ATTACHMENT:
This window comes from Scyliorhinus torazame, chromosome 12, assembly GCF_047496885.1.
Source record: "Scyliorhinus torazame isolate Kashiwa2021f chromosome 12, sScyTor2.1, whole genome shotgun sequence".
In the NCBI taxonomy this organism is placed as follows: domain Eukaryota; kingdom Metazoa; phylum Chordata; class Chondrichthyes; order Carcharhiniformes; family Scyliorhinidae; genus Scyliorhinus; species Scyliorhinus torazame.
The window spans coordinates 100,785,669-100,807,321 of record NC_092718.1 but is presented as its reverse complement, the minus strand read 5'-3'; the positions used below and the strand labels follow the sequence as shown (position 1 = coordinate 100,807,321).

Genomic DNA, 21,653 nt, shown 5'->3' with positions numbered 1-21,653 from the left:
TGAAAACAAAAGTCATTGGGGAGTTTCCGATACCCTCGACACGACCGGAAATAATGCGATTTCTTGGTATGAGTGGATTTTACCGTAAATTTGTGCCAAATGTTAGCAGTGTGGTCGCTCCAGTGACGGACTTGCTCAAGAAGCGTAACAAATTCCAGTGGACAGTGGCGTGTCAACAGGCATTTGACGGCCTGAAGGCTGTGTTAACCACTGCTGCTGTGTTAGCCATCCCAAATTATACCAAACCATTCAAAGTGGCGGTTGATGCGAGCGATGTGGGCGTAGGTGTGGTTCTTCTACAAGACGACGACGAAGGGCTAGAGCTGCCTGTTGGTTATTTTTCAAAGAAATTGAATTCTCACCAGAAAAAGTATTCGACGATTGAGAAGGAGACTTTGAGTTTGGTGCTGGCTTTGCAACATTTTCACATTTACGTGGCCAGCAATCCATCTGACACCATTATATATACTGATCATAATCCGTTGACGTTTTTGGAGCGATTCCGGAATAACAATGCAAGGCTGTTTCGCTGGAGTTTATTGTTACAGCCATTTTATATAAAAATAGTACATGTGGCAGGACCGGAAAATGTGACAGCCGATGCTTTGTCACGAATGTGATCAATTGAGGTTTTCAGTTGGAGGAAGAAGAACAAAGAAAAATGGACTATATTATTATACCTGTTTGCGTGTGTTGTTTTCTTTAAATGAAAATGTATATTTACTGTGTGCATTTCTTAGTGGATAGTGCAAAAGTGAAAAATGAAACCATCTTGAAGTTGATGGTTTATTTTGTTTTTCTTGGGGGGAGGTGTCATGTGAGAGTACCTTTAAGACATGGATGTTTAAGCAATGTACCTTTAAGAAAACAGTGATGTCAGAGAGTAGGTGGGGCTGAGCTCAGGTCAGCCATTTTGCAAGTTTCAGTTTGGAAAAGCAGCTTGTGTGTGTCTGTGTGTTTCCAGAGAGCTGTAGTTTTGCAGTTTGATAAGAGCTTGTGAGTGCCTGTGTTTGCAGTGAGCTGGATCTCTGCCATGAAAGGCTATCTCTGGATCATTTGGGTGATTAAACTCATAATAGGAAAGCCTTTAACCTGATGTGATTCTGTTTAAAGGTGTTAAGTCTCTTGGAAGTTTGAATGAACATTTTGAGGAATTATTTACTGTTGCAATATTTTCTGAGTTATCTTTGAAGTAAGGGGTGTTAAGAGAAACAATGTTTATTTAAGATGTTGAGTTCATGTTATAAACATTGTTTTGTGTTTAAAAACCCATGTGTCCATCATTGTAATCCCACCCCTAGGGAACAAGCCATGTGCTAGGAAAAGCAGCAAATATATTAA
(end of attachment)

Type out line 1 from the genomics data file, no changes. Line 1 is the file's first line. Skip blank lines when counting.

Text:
This window comes from Scyliorhinus torazame, chromosome 12, assembly GCF_047496885.1.